How do you express your utter dislike of someone whose name you’re compelled to write? Syriac scribes sometimes recorded the names of unsavory creatures by writing them upside down. I first saw this with the name “Satan” in the Lyon manuscript facsimile of Jacob of Edessa’s Hexaemeron published by Chabot (see f. 15a). I found another example just today in a Garšūnī version of The Story of St. Marina and her Father Eugenius. See here, again the word “Satan” (al-šayṭān), at the end of the second line:
This phenomenon has been noted before for Syriac (see below), but, as far as I know, not yet for Garšūnī. It is, of course, not surprising that a known phenomenon of Syriac scribal habits should appear also in Garšūnī. Other examples in Garšūnī include, from a commentary on the Creed, the name “Apollinaris” written upside down (Dayr Al-Za‘faran 6, f. 59v, col. b), and the name “Nestorius” written upside down in a collection of canons (Dayr Al-Za‘faran 73, p. 418).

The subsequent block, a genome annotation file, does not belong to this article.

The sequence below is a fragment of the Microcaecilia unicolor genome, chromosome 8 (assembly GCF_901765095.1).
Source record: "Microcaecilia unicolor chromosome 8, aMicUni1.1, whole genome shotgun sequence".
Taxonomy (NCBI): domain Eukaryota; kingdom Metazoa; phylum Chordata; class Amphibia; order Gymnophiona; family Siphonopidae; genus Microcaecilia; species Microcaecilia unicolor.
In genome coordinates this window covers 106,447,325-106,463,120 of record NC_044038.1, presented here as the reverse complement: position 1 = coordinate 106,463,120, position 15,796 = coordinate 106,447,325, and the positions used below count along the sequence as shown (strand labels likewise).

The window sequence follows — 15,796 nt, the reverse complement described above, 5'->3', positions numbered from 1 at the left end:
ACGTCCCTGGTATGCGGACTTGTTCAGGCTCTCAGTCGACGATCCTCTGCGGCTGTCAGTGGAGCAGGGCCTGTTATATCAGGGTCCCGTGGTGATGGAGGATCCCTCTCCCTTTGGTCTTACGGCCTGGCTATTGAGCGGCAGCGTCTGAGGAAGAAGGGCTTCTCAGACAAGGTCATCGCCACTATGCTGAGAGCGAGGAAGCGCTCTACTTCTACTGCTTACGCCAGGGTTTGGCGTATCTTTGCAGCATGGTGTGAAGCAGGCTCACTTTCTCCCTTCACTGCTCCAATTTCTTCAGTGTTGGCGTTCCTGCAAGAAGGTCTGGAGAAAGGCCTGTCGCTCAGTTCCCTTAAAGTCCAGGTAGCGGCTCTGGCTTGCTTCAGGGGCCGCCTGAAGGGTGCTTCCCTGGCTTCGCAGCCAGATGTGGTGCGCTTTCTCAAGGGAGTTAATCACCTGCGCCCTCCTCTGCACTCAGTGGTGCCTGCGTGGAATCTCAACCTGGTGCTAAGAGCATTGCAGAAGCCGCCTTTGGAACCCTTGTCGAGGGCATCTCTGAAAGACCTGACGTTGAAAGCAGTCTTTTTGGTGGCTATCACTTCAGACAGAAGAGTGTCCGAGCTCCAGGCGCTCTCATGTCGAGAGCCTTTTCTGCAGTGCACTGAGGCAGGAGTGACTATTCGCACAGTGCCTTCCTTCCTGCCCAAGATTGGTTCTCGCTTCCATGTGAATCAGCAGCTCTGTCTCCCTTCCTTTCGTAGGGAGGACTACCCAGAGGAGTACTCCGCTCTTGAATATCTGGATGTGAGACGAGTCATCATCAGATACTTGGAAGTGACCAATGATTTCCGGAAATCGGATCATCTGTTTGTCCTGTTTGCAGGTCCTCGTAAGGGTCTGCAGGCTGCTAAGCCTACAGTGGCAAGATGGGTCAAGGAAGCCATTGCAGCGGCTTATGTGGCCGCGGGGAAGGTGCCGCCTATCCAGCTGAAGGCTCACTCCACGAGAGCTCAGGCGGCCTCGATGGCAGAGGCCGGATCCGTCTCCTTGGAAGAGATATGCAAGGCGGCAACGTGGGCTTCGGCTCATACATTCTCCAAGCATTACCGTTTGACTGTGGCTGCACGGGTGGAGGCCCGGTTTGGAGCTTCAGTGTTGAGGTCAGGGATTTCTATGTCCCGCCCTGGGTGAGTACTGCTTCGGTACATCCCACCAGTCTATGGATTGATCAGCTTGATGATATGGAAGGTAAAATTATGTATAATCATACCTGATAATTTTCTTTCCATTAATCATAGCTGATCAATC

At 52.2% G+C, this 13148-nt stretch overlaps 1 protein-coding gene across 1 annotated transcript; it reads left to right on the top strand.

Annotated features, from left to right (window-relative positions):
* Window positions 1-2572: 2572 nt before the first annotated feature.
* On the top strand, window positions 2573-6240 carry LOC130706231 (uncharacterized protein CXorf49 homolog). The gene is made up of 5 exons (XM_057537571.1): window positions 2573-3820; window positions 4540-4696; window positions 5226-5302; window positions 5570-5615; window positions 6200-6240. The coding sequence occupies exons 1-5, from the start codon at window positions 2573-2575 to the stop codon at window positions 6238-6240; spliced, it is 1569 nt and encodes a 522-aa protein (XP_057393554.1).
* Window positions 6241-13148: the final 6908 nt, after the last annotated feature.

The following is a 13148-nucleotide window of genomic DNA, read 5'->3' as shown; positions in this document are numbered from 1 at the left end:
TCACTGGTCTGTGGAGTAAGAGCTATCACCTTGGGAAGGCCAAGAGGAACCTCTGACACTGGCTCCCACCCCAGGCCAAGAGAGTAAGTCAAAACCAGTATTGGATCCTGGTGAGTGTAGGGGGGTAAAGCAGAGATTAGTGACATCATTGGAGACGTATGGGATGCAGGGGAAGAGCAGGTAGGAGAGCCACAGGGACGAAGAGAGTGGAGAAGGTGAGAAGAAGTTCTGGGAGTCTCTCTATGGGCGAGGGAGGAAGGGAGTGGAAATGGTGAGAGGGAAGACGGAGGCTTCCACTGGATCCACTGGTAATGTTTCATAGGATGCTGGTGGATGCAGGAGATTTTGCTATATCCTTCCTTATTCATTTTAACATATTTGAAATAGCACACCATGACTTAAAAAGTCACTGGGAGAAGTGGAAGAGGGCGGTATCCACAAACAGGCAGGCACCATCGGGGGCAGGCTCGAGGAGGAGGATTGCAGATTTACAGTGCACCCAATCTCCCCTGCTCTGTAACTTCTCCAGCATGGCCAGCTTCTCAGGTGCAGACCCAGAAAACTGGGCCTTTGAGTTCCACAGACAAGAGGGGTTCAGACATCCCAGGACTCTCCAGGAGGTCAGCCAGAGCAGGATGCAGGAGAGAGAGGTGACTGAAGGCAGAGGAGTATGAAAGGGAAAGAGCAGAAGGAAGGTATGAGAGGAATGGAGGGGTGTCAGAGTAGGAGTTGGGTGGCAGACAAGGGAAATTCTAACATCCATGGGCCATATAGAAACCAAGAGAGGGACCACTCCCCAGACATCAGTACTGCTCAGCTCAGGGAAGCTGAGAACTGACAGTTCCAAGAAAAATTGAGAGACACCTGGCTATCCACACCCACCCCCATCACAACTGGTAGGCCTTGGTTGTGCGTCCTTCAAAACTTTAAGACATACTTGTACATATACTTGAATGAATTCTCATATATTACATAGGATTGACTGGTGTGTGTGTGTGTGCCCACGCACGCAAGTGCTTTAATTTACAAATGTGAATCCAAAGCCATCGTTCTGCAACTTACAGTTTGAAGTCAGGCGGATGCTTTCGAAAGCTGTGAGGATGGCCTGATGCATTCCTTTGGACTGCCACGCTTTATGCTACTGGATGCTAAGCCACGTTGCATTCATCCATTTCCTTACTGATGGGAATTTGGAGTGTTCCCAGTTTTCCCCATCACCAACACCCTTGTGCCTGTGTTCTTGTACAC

Relevant references for Syriac known to me are the following:
- Eugène Boré highlighted the practice, also with the word “Satan”, for a manuscript of Barhebraeus’ Candelabrum Sanctuarii.
- Moberg, in the introduction to his edition of the Book of Himyarites, remarks that the name of “the tyrant Jewish king” Masruq is almost always written upside down in the ms.
- the writing of “Barsawma” upside down in Syriac Orthodox manuscripts has been noted.
- J.F. Coakley, notes an exampled of “Satan” thus written in a printed book from Lebanon in 1902.
- Most recently, Michael Penn has noted a manuscript with the names “Bardaisan” and “Marcion” written inverted.
 I.-B. Chabot, Iacobi Edesseni Hexaemeron, seu in opus creationis libri septem (CSCO 92/Syr. 44; Paris: Secrétariat duSCO, 1928). Cf. J. Y. Çiçek, Štāt yawmē d-ḥasyā Yacqob episqopā d-Urhāy (Glane: St. Ephrem the Syrian Monastery, 1985).
 “Analyse de l’ouvrage de Bar-Hebraeus intitulé [mnārat qudšē] le Flambeau des saints,” JA 2e sér. 14 : 481-508; see p. 503, n. 1.
 (Lund, 1924), pp. xvi-xvii, cf. also p. xxii.
 J.P. Asmussen, “Christianity in Iran,” in Ehsan Yarshater, ed., The Cambridge History of Iran, vol. 3(2), The Seleucid, Parthian and Sasanian Periods [Cambridge: Cambridge University Press, 1983], p. 944.
 The Typography of Syriac: A Historical Catalogue of Printing Types, 1537-1958 [New Castle, Del.: Oak Knoll Press; London: British Library, 2006], p. 63.
 “Monks, Manuscripts, and Muslims: Syriac Textual Changes in Reaction to the Rise of Islam,” in Hugoye 12.2 (2009), p. 252.